Dec. 13, 2017
Let us begin with the patently obvious. US President Donald Trump is an inveterate liar. He is (think Billy Bush bus tape) an alleged self-proclaimed sexual predator. He is waging an unwavering attack on the American free press, and is, say many, doing profound damage to what was once the world’s greatest democracy.
Having said that, when someone we find distasteful in the extreme does the right thing, even for the wrong reasons, intellectual honesty demands that we acknowledge the rightness of the move.
Though it is possible that Trump’s December 6 Jerusalem announcement was part of a larger, yet unannounced Trump plan for an agreement between Israelis and Palestinians, it is far more likely that it was intended to shore up the president’s support among Christian Evangelicals and Orthodox Jews.
Since, even among his loyal base, there were likely to be some people who would find the president’s wholehearted endorsement of Roy Moore and the continuous discoveries of the Mueller investigation disconcerting, changing the focus made good sense.
Yet even if his move was entirely cynical, the president told the truth about Jerusalem, and said nothing that changed the facts on the ground. Which is why we ought to wonder about the deep-seated feelings about Israel those who chastised him really have.
Orthodox Jews, not surprisingly, celebrated Trump’s announcement. Interestingly, so too did the Conservative Movement, which said it was “pleased by Trump’s declaration” even as it called for progress on the peace front. But Reform Judaism, the largest Jewish denomination in the US, called the declaration “ill-timed” and said it would “undermine [peace] efforts by making unilateral decisions that are all but certain to exacerbate the conflict.”
There are two major problems with the Reform Movement’s response. First, it completely misreads what all objective observers of the Middle East know to be the case. Peace between Israelis and Palestinians is no closer now than it has been for decades. Given that Trump was obviously speaking about west Jerusalem only, the decision by Palestinians and Arabs throughout the world to protest as adamantly as they have (though they have for the most part avoided violence, thus far) really amounts to nothing more than a tantrum.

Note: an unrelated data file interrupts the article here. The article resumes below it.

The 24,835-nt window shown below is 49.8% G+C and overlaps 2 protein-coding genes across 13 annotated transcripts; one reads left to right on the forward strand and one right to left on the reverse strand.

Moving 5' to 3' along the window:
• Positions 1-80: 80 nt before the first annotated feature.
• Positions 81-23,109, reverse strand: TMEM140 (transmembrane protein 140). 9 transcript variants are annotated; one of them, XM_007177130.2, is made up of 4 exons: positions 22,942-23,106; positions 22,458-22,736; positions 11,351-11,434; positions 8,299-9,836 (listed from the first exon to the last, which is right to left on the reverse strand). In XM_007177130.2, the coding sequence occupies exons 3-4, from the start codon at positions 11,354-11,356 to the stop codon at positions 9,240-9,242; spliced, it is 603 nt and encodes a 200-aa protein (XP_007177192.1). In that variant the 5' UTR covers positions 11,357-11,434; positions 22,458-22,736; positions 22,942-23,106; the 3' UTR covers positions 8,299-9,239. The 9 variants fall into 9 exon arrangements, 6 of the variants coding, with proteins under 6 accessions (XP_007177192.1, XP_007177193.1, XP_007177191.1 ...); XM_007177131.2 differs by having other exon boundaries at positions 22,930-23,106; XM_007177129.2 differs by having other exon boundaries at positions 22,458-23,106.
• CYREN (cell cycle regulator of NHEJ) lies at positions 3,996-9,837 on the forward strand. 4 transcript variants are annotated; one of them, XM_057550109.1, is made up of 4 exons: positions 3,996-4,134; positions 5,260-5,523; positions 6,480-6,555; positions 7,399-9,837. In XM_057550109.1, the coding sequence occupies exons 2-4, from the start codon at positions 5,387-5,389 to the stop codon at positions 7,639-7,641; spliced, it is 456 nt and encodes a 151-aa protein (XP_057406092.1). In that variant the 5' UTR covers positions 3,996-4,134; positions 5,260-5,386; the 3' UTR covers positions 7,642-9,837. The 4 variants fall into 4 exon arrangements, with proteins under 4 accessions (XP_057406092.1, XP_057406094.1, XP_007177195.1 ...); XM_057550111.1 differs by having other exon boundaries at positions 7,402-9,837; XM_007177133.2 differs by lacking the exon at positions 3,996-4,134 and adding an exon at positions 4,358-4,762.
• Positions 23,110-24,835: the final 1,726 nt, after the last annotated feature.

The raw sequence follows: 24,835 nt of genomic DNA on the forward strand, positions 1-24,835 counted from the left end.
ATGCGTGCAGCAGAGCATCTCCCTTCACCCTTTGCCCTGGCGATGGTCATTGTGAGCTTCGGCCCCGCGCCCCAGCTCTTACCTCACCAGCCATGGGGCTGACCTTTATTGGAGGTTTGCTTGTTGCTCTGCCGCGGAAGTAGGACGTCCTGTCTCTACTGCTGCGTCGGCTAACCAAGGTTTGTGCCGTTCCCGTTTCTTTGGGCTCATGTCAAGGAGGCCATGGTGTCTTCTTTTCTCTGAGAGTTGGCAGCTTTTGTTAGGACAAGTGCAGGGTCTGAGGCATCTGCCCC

Since 1949, Israel has insisted that Jerusalem is its capital. For almost 70 years, since long before anyone had even heard of the Palestinians, the Western world has hesitated to call Jerusalem what it is, for fear of annoying the Arab world. But that willingness to deny the truth, to hide what everyone knows to be the case, has done nothing to change Arab leaders or the Arab street. In fact, it may just be that Trump, by not giving in to a tantrum, may have actually indicated to the Palestinians that time is not on their side. If they want a state, his declaration may get some to understand, they had better begin negotiating.
Given how obvious all that is, it is stunning that the Reform Movement’s statement so completely missed the diplomatic mark.
Worse, however, is the fact that there is nothing, in fact or in tone, in the Reform Movement’s statement that German Chancellor Angela Merkel or French President Emmanuel Macron could not have said. They, too, care about the (nonexistent) peace process, and they, too, know that Jerusalem has long been the capital of Israel and of the Jewish people. When American Judaism’s largest movement cannot, even when disagreeing with the president, say anything at all that evinces love for the Jewish state or even a hint of a deep, emotional satisfaction at Jerusalem being recognized as our eternal capital, the inevitably widening chasm between Israel and American Jewry is undeniable.
There is nothing new about American Jews not being in love with the idea of a Jewish state. Louis Brandeis, an associate justice of the Supreme Court and at one point a leading Zionist, was a Zionist not because he thought a Jewish state mattered, but because Zionism would (somehow) make American Jews better Americans. “[O]nly through the ennobling effect of [Zionism’s] strivings can we develop the best that is in us, and give to [the United States] the full benefit of our great inheritance.” Albert Einstein (who would be offered the position of president of Israel in 1952) told celebrants at a Passover Seder before World War II, “My awareness of the essential nature of Judaism resists the idea of a Jewish state with borders, an army, and a measure of temporal power.” Perhaps most horrifying, after Israel’s devastating losses in the Yom Kippur War, one American Jewish leader, noting that post-1967 Israel’s self-confidence would now be gone, said, “It will be a pleasure to deal with a lesser Israel.”
There is thus nothing at all new about the tone or lovelessness of the Reform Movement’s statement. It is simply a sad reflection of a long-standing American Jewish tradition. Maybe that can be changed; more likely, it cannot.
When Israel ignores the interests of American Jews (which I believe it should not do, of course), those who are horrified ought to recall one basic point.
Like many dimensions of our lives, the relationship between Israel and non-Orthodox American Judaism is a two-way street; both sides will reap what they sow.